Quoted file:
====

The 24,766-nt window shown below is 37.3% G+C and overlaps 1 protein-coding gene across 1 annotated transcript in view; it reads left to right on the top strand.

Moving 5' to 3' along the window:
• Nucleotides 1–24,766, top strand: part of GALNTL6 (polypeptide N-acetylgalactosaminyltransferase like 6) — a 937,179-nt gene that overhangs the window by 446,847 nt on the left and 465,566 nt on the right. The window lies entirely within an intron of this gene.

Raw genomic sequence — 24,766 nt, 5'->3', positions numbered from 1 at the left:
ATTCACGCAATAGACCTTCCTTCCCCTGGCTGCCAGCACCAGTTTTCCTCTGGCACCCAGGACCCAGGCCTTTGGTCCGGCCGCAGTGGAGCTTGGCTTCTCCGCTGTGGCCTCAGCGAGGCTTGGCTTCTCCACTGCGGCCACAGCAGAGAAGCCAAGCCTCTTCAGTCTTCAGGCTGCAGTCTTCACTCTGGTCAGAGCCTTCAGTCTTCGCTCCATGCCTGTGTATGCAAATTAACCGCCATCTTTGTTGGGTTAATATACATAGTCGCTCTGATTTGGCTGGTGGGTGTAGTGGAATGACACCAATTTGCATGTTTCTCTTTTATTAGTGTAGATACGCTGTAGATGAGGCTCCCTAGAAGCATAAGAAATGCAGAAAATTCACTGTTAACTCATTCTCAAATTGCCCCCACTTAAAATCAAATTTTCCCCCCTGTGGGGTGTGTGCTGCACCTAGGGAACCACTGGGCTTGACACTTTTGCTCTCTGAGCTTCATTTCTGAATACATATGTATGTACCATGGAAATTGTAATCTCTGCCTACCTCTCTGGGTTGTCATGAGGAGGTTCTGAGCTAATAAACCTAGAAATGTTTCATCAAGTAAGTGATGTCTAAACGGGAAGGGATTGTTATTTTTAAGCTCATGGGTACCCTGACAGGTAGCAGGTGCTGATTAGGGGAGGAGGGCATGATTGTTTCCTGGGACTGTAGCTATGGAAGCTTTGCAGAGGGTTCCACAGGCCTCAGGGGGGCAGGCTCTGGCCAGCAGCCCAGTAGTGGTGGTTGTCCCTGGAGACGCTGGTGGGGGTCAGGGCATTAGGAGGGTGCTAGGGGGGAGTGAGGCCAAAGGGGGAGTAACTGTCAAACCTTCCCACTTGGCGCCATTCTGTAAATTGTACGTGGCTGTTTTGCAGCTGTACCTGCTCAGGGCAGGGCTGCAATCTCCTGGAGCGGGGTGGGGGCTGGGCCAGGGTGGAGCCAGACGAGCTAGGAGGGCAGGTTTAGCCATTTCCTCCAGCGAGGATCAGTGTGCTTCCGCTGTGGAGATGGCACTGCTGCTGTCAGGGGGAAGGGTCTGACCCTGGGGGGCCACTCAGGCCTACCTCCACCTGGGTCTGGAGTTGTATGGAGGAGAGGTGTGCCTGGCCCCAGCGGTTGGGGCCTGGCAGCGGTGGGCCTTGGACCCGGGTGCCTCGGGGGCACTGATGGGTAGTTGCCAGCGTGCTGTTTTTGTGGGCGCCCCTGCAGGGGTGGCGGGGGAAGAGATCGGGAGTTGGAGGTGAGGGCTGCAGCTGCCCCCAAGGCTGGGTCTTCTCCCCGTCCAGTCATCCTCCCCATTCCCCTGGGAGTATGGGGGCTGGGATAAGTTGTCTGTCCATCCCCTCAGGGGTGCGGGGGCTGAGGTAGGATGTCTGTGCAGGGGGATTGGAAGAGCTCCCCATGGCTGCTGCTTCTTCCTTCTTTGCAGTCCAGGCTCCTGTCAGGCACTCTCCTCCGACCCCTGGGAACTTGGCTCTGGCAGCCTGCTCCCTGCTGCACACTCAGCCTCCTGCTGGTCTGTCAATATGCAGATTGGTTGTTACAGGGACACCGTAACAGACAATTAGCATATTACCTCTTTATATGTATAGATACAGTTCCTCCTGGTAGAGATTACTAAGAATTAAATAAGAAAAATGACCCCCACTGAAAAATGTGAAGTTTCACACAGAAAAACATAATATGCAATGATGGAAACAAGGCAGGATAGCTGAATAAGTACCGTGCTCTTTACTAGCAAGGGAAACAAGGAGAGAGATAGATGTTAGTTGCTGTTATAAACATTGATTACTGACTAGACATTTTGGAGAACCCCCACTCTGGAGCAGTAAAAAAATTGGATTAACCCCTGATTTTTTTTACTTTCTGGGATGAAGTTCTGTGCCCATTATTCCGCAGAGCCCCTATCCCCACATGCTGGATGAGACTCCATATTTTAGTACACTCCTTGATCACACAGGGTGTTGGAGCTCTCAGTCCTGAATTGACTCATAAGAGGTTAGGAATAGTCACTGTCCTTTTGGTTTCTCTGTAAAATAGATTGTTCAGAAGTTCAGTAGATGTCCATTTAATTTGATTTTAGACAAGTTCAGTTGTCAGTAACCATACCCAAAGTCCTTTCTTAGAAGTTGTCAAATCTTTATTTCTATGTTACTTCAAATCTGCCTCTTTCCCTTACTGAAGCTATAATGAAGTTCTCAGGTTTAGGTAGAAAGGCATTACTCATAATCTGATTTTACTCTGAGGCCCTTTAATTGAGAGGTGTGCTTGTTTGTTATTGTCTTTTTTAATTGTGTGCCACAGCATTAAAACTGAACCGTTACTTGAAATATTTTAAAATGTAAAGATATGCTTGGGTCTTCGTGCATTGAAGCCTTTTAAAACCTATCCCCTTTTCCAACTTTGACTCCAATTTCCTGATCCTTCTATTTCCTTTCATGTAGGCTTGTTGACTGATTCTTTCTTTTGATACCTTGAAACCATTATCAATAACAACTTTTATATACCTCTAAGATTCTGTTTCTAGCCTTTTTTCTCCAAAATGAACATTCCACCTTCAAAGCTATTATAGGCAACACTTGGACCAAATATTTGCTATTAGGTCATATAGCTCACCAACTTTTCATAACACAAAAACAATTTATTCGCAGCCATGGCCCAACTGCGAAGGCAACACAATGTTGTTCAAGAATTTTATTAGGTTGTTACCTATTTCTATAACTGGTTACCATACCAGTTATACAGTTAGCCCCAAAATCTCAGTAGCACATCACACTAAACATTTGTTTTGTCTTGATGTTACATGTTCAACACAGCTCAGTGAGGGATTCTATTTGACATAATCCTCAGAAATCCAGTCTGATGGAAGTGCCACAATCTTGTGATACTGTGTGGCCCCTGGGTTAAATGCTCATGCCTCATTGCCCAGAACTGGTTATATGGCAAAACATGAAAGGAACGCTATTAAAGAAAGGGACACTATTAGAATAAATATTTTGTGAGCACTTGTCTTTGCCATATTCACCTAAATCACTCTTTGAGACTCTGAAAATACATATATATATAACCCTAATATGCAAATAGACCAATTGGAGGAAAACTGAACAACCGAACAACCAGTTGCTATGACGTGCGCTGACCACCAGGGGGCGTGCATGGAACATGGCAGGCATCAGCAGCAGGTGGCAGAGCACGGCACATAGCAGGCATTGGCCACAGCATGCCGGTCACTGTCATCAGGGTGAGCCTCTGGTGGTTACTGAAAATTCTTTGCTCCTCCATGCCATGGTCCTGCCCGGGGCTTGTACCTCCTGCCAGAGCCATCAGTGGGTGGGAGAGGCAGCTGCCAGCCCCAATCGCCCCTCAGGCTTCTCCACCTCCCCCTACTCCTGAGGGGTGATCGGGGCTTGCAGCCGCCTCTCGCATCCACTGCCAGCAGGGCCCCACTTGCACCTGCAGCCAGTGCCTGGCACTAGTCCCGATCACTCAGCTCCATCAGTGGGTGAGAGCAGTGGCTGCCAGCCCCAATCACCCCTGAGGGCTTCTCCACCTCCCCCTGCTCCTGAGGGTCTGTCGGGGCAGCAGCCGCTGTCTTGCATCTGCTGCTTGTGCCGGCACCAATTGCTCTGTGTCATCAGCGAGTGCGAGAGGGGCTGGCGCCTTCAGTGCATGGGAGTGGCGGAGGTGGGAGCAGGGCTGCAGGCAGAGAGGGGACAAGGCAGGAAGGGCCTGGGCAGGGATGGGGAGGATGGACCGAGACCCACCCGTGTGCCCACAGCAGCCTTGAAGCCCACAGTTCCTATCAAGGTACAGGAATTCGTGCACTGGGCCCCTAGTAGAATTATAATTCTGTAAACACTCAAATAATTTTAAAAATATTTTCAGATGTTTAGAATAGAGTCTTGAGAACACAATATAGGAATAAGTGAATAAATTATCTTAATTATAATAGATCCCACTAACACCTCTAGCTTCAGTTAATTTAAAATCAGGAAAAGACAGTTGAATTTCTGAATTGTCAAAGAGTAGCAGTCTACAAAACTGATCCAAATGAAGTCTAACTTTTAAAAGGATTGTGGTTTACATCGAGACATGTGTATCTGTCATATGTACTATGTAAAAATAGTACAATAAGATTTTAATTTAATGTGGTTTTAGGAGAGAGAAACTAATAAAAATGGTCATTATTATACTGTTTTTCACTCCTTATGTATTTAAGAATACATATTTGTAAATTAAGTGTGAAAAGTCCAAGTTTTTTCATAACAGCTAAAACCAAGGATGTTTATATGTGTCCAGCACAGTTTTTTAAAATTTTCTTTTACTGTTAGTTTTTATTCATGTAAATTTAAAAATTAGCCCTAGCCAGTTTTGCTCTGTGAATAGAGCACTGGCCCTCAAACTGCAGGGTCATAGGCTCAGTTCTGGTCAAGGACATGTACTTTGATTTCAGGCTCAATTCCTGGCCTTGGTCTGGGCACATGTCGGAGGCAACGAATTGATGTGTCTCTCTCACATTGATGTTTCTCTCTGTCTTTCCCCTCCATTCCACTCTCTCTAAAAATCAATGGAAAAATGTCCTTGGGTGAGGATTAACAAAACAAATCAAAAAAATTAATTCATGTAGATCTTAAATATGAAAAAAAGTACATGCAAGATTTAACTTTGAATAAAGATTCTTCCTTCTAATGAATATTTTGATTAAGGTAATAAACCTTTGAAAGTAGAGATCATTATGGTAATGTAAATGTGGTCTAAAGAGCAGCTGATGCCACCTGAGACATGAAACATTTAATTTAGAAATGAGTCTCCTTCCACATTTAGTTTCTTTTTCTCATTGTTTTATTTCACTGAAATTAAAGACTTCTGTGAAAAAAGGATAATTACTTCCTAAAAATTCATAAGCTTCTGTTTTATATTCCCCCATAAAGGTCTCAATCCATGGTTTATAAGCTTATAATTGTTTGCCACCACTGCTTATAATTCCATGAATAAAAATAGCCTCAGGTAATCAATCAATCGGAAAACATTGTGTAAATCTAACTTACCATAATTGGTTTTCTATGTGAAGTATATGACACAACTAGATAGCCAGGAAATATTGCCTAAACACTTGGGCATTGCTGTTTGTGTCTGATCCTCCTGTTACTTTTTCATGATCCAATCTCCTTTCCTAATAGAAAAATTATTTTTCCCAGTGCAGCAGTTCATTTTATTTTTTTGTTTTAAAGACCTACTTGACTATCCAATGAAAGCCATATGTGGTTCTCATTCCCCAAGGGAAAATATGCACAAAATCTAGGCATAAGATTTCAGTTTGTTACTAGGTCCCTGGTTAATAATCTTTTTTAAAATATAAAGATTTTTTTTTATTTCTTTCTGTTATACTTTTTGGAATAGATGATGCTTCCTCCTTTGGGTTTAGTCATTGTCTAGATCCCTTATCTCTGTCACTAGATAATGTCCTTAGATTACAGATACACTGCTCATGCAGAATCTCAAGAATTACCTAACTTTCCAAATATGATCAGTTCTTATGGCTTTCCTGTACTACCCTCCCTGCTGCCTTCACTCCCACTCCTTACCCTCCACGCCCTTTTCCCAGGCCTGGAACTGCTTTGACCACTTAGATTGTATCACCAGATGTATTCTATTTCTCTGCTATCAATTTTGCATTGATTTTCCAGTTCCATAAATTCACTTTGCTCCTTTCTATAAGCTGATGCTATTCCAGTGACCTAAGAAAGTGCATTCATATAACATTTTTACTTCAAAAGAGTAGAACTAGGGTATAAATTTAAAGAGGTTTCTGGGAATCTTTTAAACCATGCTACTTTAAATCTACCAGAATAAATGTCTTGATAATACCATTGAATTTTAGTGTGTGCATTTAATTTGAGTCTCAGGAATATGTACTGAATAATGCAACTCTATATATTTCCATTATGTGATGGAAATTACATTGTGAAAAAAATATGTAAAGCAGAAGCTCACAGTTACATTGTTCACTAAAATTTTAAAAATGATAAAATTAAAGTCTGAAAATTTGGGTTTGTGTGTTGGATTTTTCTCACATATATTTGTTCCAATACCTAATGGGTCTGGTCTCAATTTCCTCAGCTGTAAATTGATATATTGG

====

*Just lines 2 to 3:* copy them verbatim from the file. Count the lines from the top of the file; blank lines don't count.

Moving 5' to 3' along the window:
• Nucleotides 1–24,766, top strand: part of GALNTL6 (polypeptide N-acetylgalactosaminyltransferase like 6) — a 937,179-nt gene that overhangs the window by 446,847 nt on the left and 465,566 nt on the right. The window lies entirely within an intron of this gene.